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  • verb

Synonyms for deconsecrate

remove the consecration from a person or an object

References in periodicals archive ?
Giorgio is, after all, "un ascetico senza Dio" (251), a man schooled in condescending disbelief and esthetic deconsecration by his uncle Demetrio: "Entrambi avevano l'anima religiosa, inclinata al mistero, atta a vivere in una selva di simboli o in un cielo di pure astrazioni; entrambi amavano le cerimonie delia chiesa latina, la musica sacra, l'odore dell'incenso, tutte le sensualita dei culto piu violente e piu delicate" (251).
Secularization as an ideology or a philosophical program, as explained by al-Attas based on what the leading modern Western intellectuals have them selves admitted, consists of three interrelated and integral components: the disenchantment of nature, the desacralization of politics, and the deconsecration of values.
Verily, while I have never found a historian who has run with it, I have noticed that every major reform of the Protestant Reformation moved Christianity in the direction of Islam, including scriptural literalism, legalism and the deconsecration of clergy.
A Huge Eclipse': Tragic Form and the Deconsecration of Sovereignty.
If the top portion of Stela 20 was indeed enshrined in Structure 199 some time after its initial dedication and subsequent deconsecration and partial destruction, it may indicate a conscious atavistic link between the rulers of the Late Classic apogee and their Early Classic precursors.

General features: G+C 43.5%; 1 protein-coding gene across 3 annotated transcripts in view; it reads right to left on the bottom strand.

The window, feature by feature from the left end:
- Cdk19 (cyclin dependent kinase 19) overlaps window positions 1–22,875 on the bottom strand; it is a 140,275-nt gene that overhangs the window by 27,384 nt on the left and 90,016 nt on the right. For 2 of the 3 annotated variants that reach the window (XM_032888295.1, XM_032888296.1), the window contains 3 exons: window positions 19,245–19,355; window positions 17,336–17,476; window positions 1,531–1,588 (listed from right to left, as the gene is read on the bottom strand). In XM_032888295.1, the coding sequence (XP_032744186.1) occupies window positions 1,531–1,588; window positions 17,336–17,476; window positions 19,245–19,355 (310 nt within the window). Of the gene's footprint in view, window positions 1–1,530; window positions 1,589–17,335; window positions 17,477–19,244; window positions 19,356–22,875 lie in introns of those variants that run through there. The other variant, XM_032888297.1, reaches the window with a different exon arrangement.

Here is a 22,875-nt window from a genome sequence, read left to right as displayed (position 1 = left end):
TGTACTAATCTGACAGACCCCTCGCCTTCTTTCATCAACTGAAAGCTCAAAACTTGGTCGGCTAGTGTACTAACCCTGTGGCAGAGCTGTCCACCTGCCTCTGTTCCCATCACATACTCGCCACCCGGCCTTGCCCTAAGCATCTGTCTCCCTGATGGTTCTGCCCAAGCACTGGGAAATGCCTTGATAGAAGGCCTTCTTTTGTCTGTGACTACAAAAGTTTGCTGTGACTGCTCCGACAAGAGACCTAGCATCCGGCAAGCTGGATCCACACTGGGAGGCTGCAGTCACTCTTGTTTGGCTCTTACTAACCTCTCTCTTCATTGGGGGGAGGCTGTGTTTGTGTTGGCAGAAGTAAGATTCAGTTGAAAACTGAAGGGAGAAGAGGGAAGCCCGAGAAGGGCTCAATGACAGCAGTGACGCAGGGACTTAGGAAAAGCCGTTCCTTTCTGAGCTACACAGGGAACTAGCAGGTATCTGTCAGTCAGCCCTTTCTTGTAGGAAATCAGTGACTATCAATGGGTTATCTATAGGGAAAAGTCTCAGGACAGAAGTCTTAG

Rice vividly reconstructs the deconsecration of altars in old St.
Franco Moretti, "`A Huge Eclipse': Tragic Form and the Deconsecration of Sovereignty," Genre 15 (spring and summer, 1981): 8.
Although I discuss some specific weavings of this concept with respect to Fuentes's novelistic theory, it is wise to recall that in his reconsideration Said concludes that "the work of theory, criticism, demystification, deconsecration, and decentralization they [theorists] imply is never finished.
If the Rev Glover's mortal remains were not one of the several hundred removed during the conversion after the church's deconsecration, he is doubtless spinning in his grave.
For Smith, breaking and disrupting boundaries in theater and society culminate in the execution of Charles I in 1649, an event prepared for by the theater which preceded it: "the merging of theater, festive topsy-turviness and punishment in the mid-seventeenth century may owe much to the deconsecration of authority in the drama that preceded it, but the drama of the early seventeenth century owes as much to the highly experimental and bold invocation of .